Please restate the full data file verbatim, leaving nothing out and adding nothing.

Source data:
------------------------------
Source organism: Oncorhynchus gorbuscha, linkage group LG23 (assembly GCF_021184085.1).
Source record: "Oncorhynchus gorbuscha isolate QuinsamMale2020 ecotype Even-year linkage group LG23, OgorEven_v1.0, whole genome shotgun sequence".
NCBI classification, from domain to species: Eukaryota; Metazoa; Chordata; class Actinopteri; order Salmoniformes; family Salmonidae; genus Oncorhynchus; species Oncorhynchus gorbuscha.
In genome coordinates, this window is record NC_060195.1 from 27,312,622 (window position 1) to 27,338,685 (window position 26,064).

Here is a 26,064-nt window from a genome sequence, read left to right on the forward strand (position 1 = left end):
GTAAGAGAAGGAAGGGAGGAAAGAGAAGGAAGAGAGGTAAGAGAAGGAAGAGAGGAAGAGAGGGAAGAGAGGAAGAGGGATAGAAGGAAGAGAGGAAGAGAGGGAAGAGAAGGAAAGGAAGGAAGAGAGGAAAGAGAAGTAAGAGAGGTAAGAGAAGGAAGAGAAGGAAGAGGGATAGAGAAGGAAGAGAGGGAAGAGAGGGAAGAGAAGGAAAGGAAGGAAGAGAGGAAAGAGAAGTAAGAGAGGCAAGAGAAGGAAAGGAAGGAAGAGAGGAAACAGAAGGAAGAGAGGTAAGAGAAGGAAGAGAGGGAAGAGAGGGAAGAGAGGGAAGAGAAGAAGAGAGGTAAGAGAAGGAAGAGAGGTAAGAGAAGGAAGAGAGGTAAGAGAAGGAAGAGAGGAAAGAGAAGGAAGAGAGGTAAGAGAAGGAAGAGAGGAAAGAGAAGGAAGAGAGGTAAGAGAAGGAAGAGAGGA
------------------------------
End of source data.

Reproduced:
Source organism: Oncorhynchus gorbuscha, linkage group LG23 (assembly GCF_021184085.1).
Source record: "Oncorhynchus gorbuscha isolate QuinsamMale2020 ecotype Even-year linkage group LG23, OgorEven_v1.0, whole genome shotgun sequence".
NCBI classification, from domain to species: Eukaryota; Metazoa; Chordata; class Actinopteri; order Salmoniformes; family Salmonidae; genus Oncorhynchus; species Oncorhynchus gorbuscha.
In genome coordinates, this window is record NC_060195.1 from 27,312,622 (window position 1) to 27,338,685 (window position 26,064).

Here is a 26,064-nt window from a genome sequence, read left to right on the forward strand (position 1 = left end):
GTAAGAGAAGGAAGGGAGGAAAGAGAAGGAAGAGAGGTAAGAGAAGGAAGAGAGGAAGAGAGGGAAGAGAGGAAGAGGGATAGAAGGAAGAGAGGAAGAGAGGGAAGAGAAGGAAAGGAAGGAAGAGAGGAAAGAGAAGTAAGAGAGGTAAGAGAAGGAAGAGAAGGAAGAGGGATAGAGAAGGAAGAGAGGGAAGAGAGGGAAGAGAAGGAAAGGAAGGAAGAGAGGAAAGAGAAGTAAGAGAGGCAAGAGAAGGAAAGGAAGGAAGAGAGGAAACAGAAGGAAGAGAGGTAAGAGAAGGAAGAGAGGGAAGAGAGGGAAGAGAGGGAAGAGAAGAAGAGAGGTAAGAGAAGGAAGAGAGGTAAGAGAAGGAAGAGAGGTAAGAGAAGGAAGAGAGGAAAGAGAAGGAAGAGAGGTAAGAGAAGGAAGAGAGGAAAGAGAAGGAAGAGAGGTAAGAGAAGGAAGAGAGGA